Spiritual, Moral, Social and Cultural Development

EdgeWalk2013002How do we promote spiritual, moral, social and cultural development in the curriculum?

Although Wilmslow High School is avowedly secular in its status and the management of its day-to-day operations, we believe that education should be values driven.

As stated in Headteacher’s introduction to this school website: “Our school community is based on the values and attitudes of mutual respect and that all people are of equal worth.”

These values form the guiding principle to the planning and implementation of our entire curriculum and in how we work together on a daily basis.

Religious, Moral and Ethical Education
The exploration of, and reflection upon, personal beliefs and those of others both in school and elsewhere in the world is perhaps most extensive in the Key Stage 3 Curriculum, where students experience the full breadth of the National Curriculum and RE Locally Agreed Syllabus. The Religious Studies course is inclusive and sets out to address issues such as ignorance and prejudice.

The 6 major world faiths are studied so that students understand the beliefs of others. A multi-faith approach is adopted and inspirational leaders are studied that cut across the barriers of geography, race, colour and creed.

In Years 10 and 11, Religious Education is included in the Wider Curriculum programme.

Additionally all areas of the curriculum contribute to encourage students to think about their our values and attitudes, for example, drama related to real life issues of abuse, discrimination and prejudice, Holocaust related studies in history, ethical and moral responsibility are tackled through world issues such as the environment in geography.

Parents have the right to withdraw their children from the Religious Education element of the curriculum, including assemblies and should contact the relevant Head of House in the first instance school to discuss the matter.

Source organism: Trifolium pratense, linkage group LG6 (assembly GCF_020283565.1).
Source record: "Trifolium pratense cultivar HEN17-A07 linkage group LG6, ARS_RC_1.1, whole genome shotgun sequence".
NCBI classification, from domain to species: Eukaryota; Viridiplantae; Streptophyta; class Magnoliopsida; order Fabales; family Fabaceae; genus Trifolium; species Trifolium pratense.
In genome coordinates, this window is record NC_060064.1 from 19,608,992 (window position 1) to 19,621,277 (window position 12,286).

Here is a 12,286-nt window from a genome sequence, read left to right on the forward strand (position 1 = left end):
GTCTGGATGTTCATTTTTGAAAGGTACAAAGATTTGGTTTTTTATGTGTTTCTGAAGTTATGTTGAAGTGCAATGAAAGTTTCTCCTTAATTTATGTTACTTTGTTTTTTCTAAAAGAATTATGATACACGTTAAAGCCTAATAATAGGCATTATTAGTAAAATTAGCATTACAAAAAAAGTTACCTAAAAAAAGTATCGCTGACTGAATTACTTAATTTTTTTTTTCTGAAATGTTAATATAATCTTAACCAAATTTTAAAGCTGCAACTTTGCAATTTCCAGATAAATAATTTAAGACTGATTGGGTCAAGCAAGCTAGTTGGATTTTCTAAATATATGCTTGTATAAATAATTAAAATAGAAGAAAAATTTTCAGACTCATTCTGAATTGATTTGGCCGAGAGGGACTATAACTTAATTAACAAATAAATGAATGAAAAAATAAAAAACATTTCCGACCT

Social and Moral Development – personal well-being – Sex and Relationships Education
All students receive the following two strands of sex and relationships education:

  • National Curriculum science teaches the biology of human growth and reproduction, and provides education about HIV and AIDS and other sexually-transmitted diseases.
  • the Wider Curriculum builds on this to consider and discuss broader emotional, moral and social issues, develop appropriate values and understand the skills needed to build caring relationships.

Sex Education at Wilmslow High School aims to:

  • provide students with knowledge about the biological aspects of sexual intercourse reproduction and human growth (science)
  • provide students with facts in an objective and balanced manner
  • provide students with the knowledge and skills necessary to make informed, reasoned and responsible decisions.
  • help students understand the responsibilities of family life and parenthood
  • make students aware of the physical and emotional aspects of relationships within a clear moral framework
  • encourage students to consider moral values before making personal decisions and to show respect for themselves and others

A wide range of topics, some of which may be considered sensitive, are covered according to the age and maturity of the students. They include:

  • Personal Relationships
  • Family Life
  • Parenthood
  • Gender Differences
  • Contraception
  • Sexually Transmitted Diseases, including HIV and AIDS